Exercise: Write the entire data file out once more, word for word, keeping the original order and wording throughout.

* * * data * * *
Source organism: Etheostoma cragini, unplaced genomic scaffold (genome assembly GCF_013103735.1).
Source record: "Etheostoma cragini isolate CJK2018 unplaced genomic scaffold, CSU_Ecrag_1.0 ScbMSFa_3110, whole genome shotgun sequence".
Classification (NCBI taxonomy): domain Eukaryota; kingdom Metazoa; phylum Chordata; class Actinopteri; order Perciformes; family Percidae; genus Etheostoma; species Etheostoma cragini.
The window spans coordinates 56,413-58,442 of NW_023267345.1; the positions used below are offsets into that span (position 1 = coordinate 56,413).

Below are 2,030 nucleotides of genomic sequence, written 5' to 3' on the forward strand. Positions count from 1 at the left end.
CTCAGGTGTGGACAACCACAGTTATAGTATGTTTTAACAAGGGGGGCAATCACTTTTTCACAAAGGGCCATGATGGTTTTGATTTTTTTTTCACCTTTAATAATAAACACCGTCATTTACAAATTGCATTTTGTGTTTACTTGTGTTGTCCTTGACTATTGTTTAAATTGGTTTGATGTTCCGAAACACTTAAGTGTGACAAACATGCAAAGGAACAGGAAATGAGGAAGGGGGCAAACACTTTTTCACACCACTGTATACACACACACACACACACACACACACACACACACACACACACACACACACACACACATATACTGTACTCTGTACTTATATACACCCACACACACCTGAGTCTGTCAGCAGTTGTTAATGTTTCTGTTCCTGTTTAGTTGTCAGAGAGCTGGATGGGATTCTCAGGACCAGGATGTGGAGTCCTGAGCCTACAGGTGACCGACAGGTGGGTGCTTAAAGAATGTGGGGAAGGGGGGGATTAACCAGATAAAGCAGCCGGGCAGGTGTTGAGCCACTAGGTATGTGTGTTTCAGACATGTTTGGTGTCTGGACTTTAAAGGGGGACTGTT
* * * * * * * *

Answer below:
Source organism: Etheostoma cragini, unplaced genomic scaffold (genome assembly GCF_013103735.1).
Source record: "Etheostoma cragini isolate CJK2018 unplaced genomic scaffold, CSU_Ecrag_1.0 ScbMSFa_3110, whole genome shotgun sequence".
Classification (NCBI taxonomy): domain Eukaryota; kingdom Metazoa; phylum Chordata; class Actinopteri; order Perciformes; family Percidae; genus Etheostoma; species Etheostoma cragini.
The window spans coordinates 56,413-58,442 of NW_023267345.1; the positions used below are offsets into that span (position 1 = coordinate 56,413).

Below are 2,030 nucleotides of genomic sequence, written 5' to 3' on the forward strand. Positions count from 1 at the left end.
CTCAGGTGTGGACAACCACAGTTATAGTATGTTTTAACAAGGGGGGCAATCACTTTTTCACAAAGGGCCATGATGGTTTTGATTTTTTTTTCACCTTTAATAATAAACACCGTCATTTACAAATTGCATTTTGTGTTTACTTGTGTTGTCCTTGACTATTGTTTAAATTGGTTTGATGTTCCGAAACACTTAAGTGTGACAAACATGCAAAGGAACAGGAAATGAGGAAGGGGGCAAACACTTTTTCACACCACTGTATACACACACACACACACACACACACACACACACACACACACACACACACACACACACATATACTGTACTCTGTACTTATATACACCCACACACACCTGAGTCTGTCAGCAGTTGTTAATGTTTCTGTTCCTGTTTAGTTGTCAGAGAGCTGGATGGGATTCTCAGGACCAGGATGTGGAGTCCTGAGCCTACAGGTGACCGACAGGTGGGTGCTTAAAGAATGTGGGGAAGGGGGGGATTAACCAGATAAAGCAGCCGGGCAGGTGTTGAGCCACTAGGTATGTGTGTTTCAGACATGTTTGGTGTCTGGACTTTAAAGGGGGACTGTT